1 Department of Clinical Medicine, Department of Clinical Medicine, Faculty of Health and Medical Sciences, Københavns Universitet2 unknown3 Section of Orthopaedics and Internal Medicine, Department of Clinical Medicine, Faculty of Health and Medical Sciences, Københavns Universitet4 Section of Orthopaedics and Internal Medicine, Department of Clinical Medicine, Faculty of Health and Medical Sciences, Københavns Universitet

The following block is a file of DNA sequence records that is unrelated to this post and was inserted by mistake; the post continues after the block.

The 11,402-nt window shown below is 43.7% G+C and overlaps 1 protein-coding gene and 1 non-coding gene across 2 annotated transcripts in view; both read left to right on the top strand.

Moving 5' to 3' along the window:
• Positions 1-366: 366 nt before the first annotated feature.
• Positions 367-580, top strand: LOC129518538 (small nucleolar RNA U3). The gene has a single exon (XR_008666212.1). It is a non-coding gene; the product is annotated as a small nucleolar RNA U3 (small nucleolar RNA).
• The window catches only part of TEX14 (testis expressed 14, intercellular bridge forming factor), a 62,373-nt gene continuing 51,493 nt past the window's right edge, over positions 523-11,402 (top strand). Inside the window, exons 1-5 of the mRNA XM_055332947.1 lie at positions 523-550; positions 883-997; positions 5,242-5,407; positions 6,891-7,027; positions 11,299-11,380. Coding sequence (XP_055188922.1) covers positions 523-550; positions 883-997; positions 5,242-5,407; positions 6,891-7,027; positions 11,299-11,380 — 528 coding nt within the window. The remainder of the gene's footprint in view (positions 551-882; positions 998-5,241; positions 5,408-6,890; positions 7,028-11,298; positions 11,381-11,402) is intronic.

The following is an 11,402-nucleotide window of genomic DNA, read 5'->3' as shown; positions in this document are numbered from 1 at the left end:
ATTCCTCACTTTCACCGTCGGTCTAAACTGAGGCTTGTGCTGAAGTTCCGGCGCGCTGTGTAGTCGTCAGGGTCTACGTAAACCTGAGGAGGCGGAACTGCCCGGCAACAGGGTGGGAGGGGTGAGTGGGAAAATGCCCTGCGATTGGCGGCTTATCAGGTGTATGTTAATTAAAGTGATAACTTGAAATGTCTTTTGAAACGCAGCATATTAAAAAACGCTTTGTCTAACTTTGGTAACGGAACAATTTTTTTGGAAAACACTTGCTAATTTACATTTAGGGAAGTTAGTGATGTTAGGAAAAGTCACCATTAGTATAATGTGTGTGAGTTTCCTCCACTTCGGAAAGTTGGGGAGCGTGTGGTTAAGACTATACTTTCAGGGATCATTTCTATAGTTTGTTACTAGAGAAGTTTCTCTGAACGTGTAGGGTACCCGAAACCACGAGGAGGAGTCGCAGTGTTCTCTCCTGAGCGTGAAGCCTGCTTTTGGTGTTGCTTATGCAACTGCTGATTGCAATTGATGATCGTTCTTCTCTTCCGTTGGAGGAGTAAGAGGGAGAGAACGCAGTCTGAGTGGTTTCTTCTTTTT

Anti-nuclear antibodies (ANA) have traditionally been evaluated using indirect fluorescence assays (IFA) with HEp-2 cells. Quantitative immunoassays (EIA) have replaced the use of HEp-2 cells in some laboratories. Here, we evaluated ANA in 400 consecutive and unselected routinely referred patients using IFA and automated EIA techniques. The IFA results generated by two independent laboratories were compared with the EIA results from antibodies against double-stranded DNA (dsDNA), from ANA screening, and from tests of the seven included subantigens. The final IFA and EIA results for 386 unique patients were compared. The majority of the results were the same between the two methods (n = 325, 84%); however, 8% (n = 30) yielded equivocal results (equivocal-negative and equivocal-positive) and 8% (n = 31) yielded divergent results (positive-negative). The results showed fairly good agreement, with Cohen's kappa value of 0.30 (95% confidence interval (CI) = 0.14-0.46), which decreased to 0.23 (95% CI = 0.06-0.40) when the results for dsDNA were omitted. The EIA method was less reliable for assessing nuclear and speckled reactivity patterns, whereas the IFA method presented difficulties detecting dsDNA and Ro activity. The automated EIA method was performed in a similar way to the conventional IFA method using HEp-2 cells; thus, automated EIA may be used as a screening test.